; The Vaccine and Cell Therapy Core Laboratory is a highly specialized shared resource at the NYU Cancer Institute (NYUCI) that is an essential part of the Tumor Vaccine Program. The purpose of the laboratory is to support clinical trials of experimental immunotherapies for cancer and chronic viral infections such as HIV/AIDS at NYU Medical Center and at collaborating institutions. The laboratory provides two types of services to meet this purpose. First, the laboratory prepares vaccines and cellular immunotherapies in a dedicated, controlled space in accordance with current Good Manufacturing Practice (cGMP) regulations as required by the US Food and Drug Administration (FDA). This cGMP laboratory features three class 10,000 (ISO 7) cleanrooms, and has been designed with the flexibility to manufacture virtually any type of therapy that uses manipulated human cells. It is one of only a handful of such laboratories in the Greater New York metropolitan region. Second, the laboratory also features a very well equipped Immunology Laboratory that offers a variety of sophisticated immune monitoring technologies and services to measure patients'responses to vaccination. Access to this facility has enabled investigators at NYU to undertake investigator initiated studies as well as take part in pharmaceutical-sponsored studies, thus providing patients at the Clinical Cancer Center access to novel therapies in a number of disease settings. Since opening in early 2006, the facility has supported 20 completed and ongoing immunotherapy trials for cancer at NYU, 2 HIV vaccine trials at Massachusetts General Hospital, and immune monitoring contracted by Merck. The user base for the laboratory continues to expand as more investigators take advantage of this remarkable resource.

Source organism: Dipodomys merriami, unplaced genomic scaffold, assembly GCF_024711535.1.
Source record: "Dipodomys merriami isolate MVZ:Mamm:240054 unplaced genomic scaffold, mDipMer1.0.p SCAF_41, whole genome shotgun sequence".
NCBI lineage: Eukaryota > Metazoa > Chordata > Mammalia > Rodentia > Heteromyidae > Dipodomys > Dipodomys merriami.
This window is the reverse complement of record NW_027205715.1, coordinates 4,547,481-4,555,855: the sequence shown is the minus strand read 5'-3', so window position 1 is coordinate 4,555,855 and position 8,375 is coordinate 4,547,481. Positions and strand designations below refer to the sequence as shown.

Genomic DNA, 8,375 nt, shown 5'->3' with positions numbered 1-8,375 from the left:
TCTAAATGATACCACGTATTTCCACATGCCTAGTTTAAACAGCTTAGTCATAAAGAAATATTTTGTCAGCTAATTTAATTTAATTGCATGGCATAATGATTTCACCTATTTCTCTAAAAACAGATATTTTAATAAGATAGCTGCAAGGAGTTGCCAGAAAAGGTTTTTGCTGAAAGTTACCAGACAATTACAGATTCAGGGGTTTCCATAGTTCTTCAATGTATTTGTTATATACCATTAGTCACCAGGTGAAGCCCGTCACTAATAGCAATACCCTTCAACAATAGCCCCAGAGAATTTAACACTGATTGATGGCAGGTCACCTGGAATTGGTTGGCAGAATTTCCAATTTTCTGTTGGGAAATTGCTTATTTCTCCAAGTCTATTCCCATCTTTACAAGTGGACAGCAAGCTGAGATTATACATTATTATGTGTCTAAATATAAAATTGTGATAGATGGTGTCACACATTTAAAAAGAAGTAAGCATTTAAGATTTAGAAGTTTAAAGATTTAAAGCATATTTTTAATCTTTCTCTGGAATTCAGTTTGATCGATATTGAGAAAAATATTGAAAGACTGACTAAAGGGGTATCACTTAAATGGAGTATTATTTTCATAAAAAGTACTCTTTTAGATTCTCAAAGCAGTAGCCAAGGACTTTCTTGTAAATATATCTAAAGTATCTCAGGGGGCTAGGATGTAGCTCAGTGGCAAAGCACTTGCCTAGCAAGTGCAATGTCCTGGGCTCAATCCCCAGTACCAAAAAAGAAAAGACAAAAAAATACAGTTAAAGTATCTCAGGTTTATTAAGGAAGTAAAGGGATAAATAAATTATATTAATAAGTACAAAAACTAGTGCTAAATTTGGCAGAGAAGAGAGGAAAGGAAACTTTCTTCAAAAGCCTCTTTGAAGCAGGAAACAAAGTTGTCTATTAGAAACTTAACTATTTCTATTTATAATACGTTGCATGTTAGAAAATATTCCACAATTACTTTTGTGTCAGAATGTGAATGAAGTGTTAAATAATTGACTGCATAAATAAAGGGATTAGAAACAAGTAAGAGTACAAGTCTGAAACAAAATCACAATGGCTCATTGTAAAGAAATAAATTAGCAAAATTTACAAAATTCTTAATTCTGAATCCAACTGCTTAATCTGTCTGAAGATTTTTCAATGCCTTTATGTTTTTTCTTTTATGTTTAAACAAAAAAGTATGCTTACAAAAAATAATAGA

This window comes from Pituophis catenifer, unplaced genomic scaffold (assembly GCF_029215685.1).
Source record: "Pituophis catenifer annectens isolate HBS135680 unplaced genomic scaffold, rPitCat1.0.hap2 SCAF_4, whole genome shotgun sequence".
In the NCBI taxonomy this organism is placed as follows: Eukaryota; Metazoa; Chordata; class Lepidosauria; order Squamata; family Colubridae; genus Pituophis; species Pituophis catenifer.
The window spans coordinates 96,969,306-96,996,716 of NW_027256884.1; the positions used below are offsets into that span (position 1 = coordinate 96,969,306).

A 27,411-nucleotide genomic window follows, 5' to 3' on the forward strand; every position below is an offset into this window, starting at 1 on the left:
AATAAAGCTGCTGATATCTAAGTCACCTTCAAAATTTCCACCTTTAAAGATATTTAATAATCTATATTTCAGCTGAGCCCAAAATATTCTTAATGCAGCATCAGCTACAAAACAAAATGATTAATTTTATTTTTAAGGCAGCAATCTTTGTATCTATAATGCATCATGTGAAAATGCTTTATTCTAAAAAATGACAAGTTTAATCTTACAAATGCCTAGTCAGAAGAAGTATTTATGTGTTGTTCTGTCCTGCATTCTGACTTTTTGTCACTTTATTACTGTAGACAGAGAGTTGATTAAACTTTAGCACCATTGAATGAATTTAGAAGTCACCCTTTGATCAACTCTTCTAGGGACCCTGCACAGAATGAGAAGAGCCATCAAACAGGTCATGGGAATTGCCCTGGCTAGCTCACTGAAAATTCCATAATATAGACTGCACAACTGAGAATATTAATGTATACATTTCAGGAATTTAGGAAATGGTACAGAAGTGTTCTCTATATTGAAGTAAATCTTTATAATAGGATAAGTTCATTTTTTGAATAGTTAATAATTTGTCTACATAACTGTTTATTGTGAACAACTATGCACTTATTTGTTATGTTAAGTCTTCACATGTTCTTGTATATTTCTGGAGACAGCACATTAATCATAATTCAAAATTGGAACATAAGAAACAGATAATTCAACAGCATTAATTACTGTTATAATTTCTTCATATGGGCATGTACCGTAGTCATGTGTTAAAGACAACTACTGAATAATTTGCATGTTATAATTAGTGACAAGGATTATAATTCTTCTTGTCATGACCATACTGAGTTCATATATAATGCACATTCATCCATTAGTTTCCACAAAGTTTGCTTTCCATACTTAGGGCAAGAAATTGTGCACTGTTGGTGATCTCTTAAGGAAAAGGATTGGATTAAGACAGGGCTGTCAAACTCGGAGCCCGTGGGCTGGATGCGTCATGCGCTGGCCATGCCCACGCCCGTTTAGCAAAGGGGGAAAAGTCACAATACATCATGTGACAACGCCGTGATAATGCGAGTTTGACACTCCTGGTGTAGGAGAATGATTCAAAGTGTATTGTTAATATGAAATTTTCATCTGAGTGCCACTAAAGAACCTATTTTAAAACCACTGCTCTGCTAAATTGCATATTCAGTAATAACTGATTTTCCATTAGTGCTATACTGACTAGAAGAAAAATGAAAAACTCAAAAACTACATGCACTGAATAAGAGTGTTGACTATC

Public Health Relevance

The Vaccine and Cell Therapy Core Laboratory serves an important role in translating promising laboratory results into novel therapies by providing a dedicated facility for the manufacturing of immunotherapies and testing their effectiveness in vaccinated patients.

Agency
National Institute of Health (NIH)
Institute
National Cancer Institute (NCI)
Type
Center Core Grants (P30)
Project #
2P30CA016087-33
Application #
8436450
Study Section
Subcommittee G - Education (NCI)
Project Start
2013-03-01
Project End
2018-02-28
Budget Start
2013-04-01
Budget End
2014-02-28
Support Year
33
Fiscal Year
2013
Total Cost
$71,259
Indirect Cost
$29,218
Name
New York University
Department
Type
DUNS #
121911077
City
New York
State
NY
Country
United States
Zip Code
10016
Jung, Heekyung; Baek, Myungin; D'Elia, Kristen P et al. (2018) The Ancient Origins of Neural Substrates for Land Walking. Cell 172:667-682.e15
Aiello, Nicole M; Maddipati, Ravikanth; Norgard, Robert J et al. (2018) EMT Subtype Influences Epithelial Plasticity and Mode of Cell Migration. Dev Cell 45:681-695.e4
Xu, Mo; Pokrovskii, Maria; Ding, Yi et al. (2018) c-MAF-dependent regulatory T cells mediate immunological tolerance to a gut pathobiont. Nature 554:373-377
Herline, Krystal; Prelli, Frances; Mehta, Pankaj et al. (2018) Immunotherapy to improve cognition and reduce pathological species in an Alzheimer's disease mouse model. Alzheimers Res Ther 10:54
Litwinoff, Evelyn M S; Gold, Merav Y; Singh, Karan et al. (2018) Myeloid ATG16L1 does not affect adipose tissue inflammation or body mass in mice fed high fat diet. Obes Res Clin Pract 12:174-186
Snetkova, Valentina; Skok, Jane A (2018) Enhancer talk. Epigenomics 10:483-498
Fan, Xiaozhou; Alekseyenko, Alexander V; Wu, Jing et al. (2018) Human oral microbiome and prospective risk for pancreatic cancer: a population-based nested case-control study. Gut 67:120-127
Gregory, Ann C; Sullivan, Matthew B; Segal, Leopoldo N et al. (2018) Smoking is associated with quantifiable differences in the human lung DNA virome and metabolome. Respir Res 19:174
Lee, Chul-Hwan; Holder, Marlene; Grau, Daniel et al. (2018) Distinct Stimulatory Mechanisms Regulate the Catalytic Activity of Polycomb Repressive Complex 2. Mol Cell 70:435-448.e5
Bertrand, Anne; Baron, Maria; Hoang, Dung M et al. (2018) In Vivo Evaluation of Neuronal Transport in Murine Models of Neurodegeneration Using Manganese-Enhanced MRI. Methods Mol Biol 1779:527-541

Showing the most recent 10 out of 1170 publications